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Pilot Project with Natural Bacteria and Plants for Remediating Contaminated Mining Site

Researcher(s): Ramakrishna Wusirika

Ramakrishna Wusirika

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, Rupali Datta

Rupali Datta

Dr. Datta’s primary research interest lies in the application of plant biochemistry, genetics, molecular biology and microbiology in solving environmental problems,using phytoremediation, plant-microbe interactions and bioremediation. Dr. Datta’s research involves the study of interactions between plant, soil, microbial and water systems to understand the mechanisms of uptake and detoxification of specific environmental contaminants in biota from two broad angles – biochemistry and genetics.

Specifically, Dr. Datta’s current research focus is on the study of bioavailability of metal and organic contaminants in aquatic media and the potential of using plants to remediate contaminated sites, mediated by microbes. Dr. Datta actively collaborates with environmental geochemists, soil scientists, microbiologists and analytical chemists. Dr. Datta also works on the bioavailability of contaminants using in-vitro and in-vivo models. She has also been working on the remediation of antibiotics, TNT, RDX, petroleum hydrocarbons, perchlorate and chromate in soil and water and in developing “green technology” as part of an environmental R&D, SIROM Scientific Solutions, LLC based in Montclair,...

Institution: Michigan Technological University
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Why This Project Is Important 

Industrial activities such as mining result in deposition of metal contaminated waste which results in reduced soil fertility. In some instances, the soil is toxic causing severe impact on human health. Large areas of land in the U.S. and all over the world are marginal which do not support normal plant growth. Development of an environmental friendly green technology to extract metals from soil and improve soil fertility will support plant growth. This project will provide research experience to undergraduate and graduate students.

Project Description 

Stamp sand in Upper Peninsula, Michigan is the result of copper mining activity leading to soil with high levels of copper and low levels of nutrients. We plan to perform a pilot scale study to test the effect of natural plant growth promoting bacteria (PGPB) isolated from Torch Lake sediment on plant growth, metal uptake and soil health under field conditions (Torch Lake site). Greenhouse work has shown promising results with reference to plant growth and metal uptake by plants and improvement in soil health of mining impacted soil collected from Torch Lake and Gay stamp sand sites and treated with PGPB. We plan to make replicate plots with control (only plants) and experimental (plants plus bacteria) sets to test if these naturally occurring bacteria give similar results under field conditions as compared to greenhouse studies. Biomass and copper content of plants grown for 45 days and 90 days will be evaluated. Further, soil macro and micronutrients as well as activities of soil enzymes will be estimated. Plants combat metal stress by up or downregulating proteins. We plan to identify differentially expressed proteins in plant samples used for greenhouse study. This will be accomplished using a state of the art proteomics approach which will identify proteins in plants targeted by the bacteria. This study will help in understanding the molecular mechanism employed by plants and bacteria to remediate metal contaminated soils.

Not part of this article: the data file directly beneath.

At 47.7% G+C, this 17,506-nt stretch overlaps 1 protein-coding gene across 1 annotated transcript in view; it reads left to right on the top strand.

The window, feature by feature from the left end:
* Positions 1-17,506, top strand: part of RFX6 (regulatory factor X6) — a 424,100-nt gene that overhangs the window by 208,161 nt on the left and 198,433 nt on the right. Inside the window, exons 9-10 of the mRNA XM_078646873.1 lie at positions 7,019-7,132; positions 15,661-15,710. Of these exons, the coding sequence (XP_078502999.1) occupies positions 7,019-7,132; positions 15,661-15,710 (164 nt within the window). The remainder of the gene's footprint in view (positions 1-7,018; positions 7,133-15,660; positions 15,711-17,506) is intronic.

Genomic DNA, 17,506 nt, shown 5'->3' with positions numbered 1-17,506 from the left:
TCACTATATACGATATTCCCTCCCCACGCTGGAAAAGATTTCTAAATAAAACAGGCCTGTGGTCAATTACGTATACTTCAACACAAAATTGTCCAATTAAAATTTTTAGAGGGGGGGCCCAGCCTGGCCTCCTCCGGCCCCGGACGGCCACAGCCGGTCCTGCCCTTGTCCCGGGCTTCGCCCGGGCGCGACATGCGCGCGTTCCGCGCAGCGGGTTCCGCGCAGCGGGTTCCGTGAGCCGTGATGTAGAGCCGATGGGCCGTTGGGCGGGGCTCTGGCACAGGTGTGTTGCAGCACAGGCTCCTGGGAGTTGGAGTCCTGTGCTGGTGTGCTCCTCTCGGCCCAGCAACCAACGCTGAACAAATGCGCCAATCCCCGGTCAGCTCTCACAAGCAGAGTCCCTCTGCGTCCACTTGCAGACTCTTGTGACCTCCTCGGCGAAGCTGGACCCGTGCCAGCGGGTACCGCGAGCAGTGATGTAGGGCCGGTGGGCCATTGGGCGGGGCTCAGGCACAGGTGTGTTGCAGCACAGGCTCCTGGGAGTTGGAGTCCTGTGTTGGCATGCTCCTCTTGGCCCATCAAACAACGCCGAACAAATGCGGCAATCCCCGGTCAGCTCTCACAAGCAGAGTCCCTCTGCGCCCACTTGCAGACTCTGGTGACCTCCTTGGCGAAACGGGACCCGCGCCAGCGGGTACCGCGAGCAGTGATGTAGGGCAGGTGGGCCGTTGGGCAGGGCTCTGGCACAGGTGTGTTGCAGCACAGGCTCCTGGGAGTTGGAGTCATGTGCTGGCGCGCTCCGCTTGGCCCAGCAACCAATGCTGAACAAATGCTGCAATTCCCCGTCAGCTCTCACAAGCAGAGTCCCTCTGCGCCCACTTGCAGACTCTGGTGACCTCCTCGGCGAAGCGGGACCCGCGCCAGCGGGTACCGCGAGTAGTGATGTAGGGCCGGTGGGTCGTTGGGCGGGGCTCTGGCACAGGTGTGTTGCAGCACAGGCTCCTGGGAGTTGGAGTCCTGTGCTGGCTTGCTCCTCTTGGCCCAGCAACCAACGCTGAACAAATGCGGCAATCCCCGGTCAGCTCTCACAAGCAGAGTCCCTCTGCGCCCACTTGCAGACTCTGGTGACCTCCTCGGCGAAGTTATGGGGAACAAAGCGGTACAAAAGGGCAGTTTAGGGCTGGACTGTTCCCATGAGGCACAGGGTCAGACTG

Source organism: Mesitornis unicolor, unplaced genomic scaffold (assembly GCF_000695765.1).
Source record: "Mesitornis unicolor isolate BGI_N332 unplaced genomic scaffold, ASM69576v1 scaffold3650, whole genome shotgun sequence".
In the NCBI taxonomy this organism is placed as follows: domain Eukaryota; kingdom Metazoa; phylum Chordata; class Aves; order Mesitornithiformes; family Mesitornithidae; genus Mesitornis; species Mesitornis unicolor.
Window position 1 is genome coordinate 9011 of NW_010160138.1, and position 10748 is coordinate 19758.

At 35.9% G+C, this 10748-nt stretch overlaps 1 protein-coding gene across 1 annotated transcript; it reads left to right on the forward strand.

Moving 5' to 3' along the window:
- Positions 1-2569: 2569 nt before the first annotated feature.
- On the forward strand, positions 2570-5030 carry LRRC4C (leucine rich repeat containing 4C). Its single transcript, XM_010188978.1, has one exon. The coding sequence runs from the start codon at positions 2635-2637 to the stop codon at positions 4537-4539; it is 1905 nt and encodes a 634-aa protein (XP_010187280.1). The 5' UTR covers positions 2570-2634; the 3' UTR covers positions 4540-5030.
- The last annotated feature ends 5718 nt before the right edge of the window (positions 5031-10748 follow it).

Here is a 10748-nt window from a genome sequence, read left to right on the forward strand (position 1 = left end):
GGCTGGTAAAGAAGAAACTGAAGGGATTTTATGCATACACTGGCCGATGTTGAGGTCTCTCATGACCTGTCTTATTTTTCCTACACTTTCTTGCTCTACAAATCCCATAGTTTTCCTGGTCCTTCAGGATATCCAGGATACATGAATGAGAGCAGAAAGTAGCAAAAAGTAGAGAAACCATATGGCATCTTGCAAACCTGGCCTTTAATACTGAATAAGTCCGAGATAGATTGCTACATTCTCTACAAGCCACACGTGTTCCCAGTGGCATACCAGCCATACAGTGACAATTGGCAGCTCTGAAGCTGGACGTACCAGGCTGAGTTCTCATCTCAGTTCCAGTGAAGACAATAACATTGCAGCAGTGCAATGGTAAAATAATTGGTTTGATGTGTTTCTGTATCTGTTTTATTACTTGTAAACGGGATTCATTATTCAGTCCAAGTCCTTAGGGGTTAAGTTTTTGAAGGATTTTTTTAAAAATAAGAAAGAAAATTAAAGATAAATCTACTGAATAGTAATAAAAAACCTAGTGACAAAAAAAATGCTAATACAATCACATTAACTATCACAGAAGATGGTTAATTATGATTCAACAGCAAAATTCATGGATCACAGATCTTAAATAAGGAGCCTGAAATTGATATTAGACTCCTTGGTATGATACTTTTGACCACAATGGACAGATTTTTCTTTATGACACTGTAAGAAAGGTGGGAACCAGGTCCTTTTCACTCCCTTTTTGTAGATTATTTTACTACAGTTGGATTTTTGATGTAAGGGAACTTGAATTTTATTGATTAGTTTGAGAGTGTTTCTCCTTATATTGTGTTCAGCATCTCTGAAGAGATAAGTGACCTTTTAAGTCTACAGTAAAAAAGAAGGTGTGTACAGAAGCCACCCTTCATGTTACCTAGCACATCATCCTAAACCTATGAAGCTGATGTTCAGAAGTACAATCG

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$3,500
of $10,000 fund goal
The average donation for this project is $583
0
day left
35%
funded
$400
last
Funding is Closed

What Your Donation Can Help Us Do: 

  • Perform field trials in mining impacted soils using a combination of plants and naturally occurring bacteria
  • Identify proteins responsible for bacterial assisted phytoremediation
Although there are no rewards for this project, all donors will receive an email receipt with tax-deduction information.

Gifts to projects listed on SUPERIORIDEAS.ORG are received and processed by Michigan Tech Fund. Michigan Tech Fund is a tax-exempt organization under Section 501(c)(3) of the Internal Revenue Code acting on behalf of Michigan Technological University. It is the policy of Michigan Tech Fund that a portion of the gifts and/or income therefrom may be used to defray the costs of raising and administering the funds.